It is with great interest that I read your “Industry Shooting for Army’s First New Rifle in Half Century” in the March 2013 issue of National Defense (p. 20).
Unfortunately, I did not find any mention of the Beretta ARX160 platform, one of the six contenders in the Army individual carbine trials. Beretta has been participating since the industry day, has successfully passed Phase I and has submitted Phase II documentation. To our knowledge, the Army has not yet down selected to three vendors, and we are still in the running.
I am concerned that you may have information that we do not. Did the Army specifically tell you that the five companies you listed are in and that we are not? Obviously, if you have no contradictory information, I would like to set the record straight. I believe this is the second time we have been omitted in a National Defense article on the individual carbine program.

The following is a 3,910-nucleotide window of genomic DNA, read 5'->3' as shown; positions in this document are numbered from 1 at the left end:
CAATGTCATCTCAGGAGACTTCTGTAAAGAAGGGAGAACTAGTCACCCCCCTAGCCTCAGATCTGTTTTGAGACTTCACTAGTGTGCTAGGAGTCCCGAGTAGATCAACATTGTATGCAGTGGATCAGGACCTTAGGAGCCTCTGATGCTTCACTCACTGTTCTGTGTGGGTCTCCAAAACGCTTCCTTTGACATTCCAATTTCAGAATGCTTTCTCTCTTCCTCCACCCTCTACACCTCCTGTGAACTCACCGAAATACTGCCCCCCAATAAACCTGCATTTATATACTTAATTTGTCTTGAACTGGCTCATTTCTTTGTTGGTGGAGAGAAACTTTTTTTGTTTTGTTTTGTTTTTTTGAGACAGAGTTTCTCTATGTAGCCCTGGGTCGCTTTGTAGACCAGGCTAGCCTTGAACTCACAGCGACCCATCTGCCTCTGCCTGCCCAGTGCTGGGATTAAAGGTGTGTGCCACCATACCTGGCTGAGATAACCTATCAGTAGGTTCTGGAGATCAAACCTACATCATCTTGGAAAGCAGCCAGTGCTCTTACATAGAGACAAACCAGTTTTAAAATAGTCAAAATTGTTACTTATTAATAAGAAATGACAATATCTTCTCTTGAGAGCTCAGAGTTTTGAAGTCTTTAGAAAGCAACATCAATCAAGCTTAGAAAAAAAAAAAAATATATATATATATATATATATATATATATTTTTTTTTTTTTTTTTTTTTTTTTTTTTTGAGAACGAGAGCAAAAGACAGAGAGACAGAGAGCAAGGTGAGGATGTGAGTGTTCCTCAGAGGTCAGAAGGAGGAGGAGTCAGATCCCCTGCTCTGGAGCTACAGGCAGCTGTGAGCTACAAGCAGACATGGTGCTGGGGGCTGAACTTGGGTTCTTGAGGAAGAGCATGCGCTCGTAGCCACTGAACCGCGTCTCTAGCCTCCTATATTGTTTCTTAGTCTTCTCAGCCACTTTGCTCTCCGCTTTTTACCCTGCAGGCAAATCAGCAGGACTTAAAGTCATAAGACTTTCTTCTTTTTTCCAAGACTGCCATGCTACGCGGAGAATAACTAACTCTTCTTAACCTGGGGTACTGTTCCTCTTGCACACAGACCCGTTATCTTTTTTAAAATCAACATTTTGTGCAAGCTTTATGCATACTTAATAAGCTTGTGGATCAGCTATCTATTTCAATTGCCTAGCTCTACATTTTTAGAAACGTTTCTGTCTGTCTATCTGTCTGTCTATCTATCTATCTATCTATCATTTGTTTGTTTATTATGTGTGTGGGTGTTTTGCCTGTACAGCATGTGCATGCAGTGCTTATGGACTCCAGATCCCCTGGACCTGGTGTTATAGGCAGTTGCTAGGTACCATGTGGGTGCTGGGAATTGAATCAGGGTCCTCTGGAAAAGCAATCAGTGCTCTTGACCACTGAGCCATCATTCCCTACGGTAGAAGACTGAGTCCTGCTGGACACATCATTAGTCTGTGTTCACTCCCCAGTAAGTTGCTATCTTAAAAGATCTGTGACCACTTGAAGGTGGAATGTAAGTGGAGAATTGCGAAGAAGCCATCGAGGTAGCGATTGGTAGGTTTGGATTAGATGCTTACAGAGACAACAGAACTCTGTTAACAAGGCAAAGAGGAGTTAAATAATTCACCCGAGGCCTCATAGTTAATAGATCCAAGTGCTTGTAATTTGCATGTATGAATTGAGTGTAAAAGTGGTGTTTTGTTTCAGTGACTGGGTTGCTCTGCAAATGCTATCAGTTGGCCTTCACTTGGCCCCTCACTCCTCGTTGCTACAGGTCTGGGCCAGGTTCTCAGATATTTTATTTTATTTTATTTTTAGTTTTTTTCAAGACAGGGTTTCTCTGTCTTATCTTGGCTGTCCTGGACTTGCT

Gabriele de Plano
Vice President of Military Marketing & Sales
Beretta USA Corp.
The More Things Change
I just finished reading the excellent article from August 2012, “Security Firms Divided Over How to Succeed in the Anti-Piracy Business,” (p. 20).
Interestingly, most of the solutions mentioned in the article are essentially those used in the 17th and early 19th centuries to counter piracy. Technology seems to be largely absent from anti-piracy systems with the exception of individual items requiring a human operator. Further, the essence of the problem — identifying potential pirates among the normal traffic — has been neglected.
Working with the Applied Research Laboratory at Pennsylvania State University, my company WatchStander LLC has developed an automatic system to detect, identify and apply countermeasures to pirate craft. We have conducted a successful trial on the water and are in the process of a full-up at-sea demo.